Increased income over time predicts better self-perceived mental health only at a population level but not for individual changes: An analysis of a longitudinal cohort using cross-lagged models.

TitleIncreased income over time predicts better self-perceived mental health only at a population level but not for individual changes: An analysis of a longitudinal cohort using cross-lagged models.
Publication TypeJournal Article
Year of Publication2021
AuthorsSu Y, D'Arcy C, Caron J., Meng X
JournalJ Affect Disord
Volume292
Pagination487-495
Date Published2021 09 01
ISSN1573-2517
KeywordsAged, Cohort Studies, Humans, Income, Male, Mental Health, Surveys and Questionnaires
Abstract

BACKGROUND: The literature identifies a strong relationship between mental health and income, but there is little research that clarifies the directional association between household income and self-perceived mental health (SPMH) overtime either at between-perso+n or within-person levels. This study investigates whether higher income predicts better SPMH overtime and poor SPMH predicts lower income overtime both at between-person or within-person levels.METHODS: Data analyzed was from the Montreal Southwest Social and Psychiatric Epidemiology Catchment Area study (ZEPSOM), a longitudinal community-based cohort. The baseline survey was conducted in 2007/8 with follow-up every two years. We traced a total of 3464 participants over a period of 8 years. To examine the associations between income and SPMH at both between-person or within-person levels, cross-lagged panel models (CLPMs) and random intercept cross-lagged panel models (RI-CLPMs) were used. Gender and age effects were examined using multiple group analyses. Complete case analyses evaluated the findings' robustness.RESULTS: At between-person levels, higher household income predicted higher SPMH, but not vice versa. These associations were stronger among men and older adults. At within-person levels, higher income did not predict higher SPMH. No significant gender- or age- group differences were observed. Complete case analyses supported the findings.LIMITATIONS: Loss to follow-up may affect the generalizability of the research findings.CONCLUSIONS: This study suggests that higher household income predicts higher SPMH at between-person levels. Policy and programs aiming at promoting mental health should focus on low-income individuals, especially men and older adults.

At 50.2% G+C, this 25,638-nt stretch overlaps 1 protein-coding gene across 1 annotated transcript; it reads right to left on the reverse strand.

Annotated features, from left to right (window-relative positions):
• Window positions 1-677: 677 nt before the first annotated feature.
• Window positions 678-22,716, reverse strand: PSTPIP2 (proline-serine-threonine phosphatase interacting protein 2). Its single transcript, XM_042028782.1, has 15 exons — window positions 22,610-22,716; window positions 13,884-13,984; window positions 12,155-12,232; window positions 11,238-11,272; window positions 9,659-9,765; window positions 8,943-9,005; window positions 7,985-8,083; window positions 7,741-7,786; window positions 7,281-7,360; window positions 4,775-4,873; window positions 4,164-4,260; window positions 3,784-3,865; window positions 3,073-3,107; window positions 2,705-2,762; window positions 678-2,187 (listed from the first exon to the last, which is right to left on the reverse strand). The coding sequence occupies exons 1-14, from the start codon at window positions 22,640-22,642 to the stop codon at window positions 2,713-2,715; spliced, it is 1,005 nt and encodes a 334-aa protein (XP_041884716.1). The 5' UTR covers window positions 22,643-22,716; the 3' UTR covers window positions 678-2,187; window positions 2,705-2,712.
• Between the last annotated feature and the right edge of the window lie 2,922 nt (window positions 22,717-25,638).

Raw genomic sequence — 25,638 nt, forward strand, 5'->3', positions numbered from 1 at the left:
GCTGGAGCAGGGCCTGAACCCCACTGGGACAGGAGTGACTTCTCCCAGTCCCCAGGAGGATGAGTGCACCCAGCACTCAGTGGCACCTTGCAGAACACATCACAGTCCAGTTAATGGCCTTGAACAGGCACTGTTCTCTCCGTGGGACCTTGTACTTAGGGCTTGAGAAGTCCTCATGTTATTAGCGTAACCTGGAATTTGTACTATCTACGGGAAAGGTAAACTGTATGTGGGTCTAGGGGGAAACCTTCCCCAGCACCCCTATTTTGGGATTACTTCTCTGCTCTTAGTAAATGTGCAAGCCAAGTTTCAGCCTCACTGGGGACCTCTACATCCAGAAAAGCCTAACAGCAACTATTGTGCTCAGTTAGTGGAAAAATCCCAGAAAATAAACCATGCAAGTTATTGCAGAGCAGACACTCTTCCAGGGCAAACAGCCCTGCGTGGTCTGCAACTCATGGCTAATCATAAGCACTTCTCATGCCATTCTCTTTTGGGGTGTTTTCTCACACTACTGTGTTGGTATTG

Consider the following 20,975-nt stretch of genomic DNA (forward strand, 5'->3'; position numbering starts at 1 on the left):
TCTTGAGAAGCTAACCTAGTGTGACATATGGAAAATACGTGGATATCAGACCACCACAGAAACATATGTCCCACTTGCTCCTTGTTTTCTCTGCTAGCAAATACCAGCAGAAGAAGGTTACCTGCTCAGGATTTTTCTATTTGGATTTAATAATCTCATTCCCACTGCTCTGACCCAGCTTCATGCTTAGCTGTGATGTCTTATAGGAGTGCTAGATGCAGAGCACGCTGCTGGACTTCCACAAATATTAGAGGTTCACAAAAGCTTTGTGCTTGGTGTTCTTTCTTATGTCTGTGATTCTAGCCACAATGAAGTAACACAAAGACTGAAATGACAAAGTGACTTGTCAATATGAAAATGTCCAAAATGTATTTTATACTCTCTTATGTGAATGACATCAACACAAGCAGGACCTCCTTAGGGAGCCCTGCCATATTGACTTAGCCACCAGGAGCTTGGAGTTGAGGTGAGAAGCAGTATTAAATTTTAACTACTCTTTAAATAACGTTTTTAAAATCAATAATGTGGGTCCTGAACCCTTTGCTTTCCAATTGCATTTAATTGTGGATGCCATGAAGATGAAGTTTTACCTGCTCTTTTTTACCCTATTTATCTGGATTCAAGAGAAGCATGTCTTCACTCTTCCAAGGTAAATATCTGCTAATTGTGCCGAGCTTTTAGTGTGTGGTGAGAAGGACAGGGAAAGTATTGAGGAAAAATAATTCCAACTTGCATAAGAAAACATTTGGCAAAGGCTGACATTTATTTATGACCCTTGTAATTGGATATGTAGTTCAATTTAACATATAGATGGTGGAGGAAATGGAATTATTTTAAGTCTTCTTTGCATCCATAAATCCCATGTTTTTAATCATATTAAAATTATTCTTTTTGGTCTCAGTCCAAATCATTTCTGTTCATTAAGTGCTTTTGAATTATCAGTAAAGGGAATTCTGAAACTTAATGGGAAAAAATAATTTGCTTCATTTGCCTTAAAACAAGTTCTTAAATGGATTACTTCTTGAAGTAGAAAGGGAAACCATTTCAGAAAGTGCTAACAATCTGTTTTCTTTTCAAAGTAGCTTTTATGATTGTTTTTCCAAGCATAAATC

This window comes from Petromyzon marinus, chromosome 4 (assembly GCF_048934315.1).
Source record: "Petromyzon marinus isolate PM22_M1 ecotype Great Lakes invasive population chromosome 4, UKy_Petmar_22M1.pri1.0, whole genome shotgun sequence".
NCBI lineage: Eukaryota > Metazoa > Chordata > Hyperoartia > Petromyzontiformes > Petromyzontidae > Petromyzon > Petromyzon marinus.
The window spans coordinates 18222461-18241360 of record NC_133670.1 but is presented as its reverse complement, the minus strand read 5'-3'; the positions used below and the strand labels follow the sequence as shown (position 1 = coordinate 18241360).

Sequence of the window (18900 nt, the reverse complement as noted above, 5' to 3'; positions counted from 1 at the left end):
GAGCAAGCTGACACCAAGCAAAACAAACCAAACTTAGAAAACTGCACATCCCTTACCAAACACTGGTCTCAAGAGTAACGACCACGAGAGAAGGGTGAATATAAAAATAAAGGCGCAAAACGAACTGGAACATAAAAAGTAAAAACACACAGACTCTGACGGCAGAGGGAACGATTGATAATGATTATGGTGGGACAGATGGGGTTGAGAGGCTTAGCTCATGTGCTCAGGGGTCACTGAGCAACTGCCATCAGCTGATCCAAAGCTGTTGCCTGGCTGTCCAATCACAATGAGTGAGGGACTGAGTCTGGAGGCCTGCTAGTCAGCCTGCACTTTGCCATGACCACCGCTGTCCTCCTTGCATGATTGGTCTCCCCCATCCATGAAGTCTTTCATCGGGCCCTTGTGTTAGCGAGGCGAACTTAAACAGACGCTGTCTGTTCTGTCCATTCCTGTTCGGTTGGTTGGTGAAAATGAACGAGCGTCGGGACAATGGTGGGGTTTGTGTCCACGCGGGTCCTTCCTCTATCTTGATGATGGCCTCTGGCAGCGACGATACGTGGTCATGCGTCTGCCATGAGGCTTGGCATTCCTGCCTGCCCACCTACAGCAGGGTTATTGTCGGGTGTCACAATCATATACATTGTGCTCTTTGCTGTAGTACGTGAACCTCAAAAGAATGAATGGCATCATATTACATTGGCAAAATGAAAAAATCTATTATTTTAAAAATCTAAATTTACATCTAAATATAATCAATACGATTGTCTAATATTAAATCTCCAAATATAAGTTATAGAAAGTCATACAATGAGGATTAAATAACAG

DOI10.1016/j.jad.2021.05.118
Alternate JournalJ Affect Disord
PubMed ID34146900
Grant List / / CIHR / Canada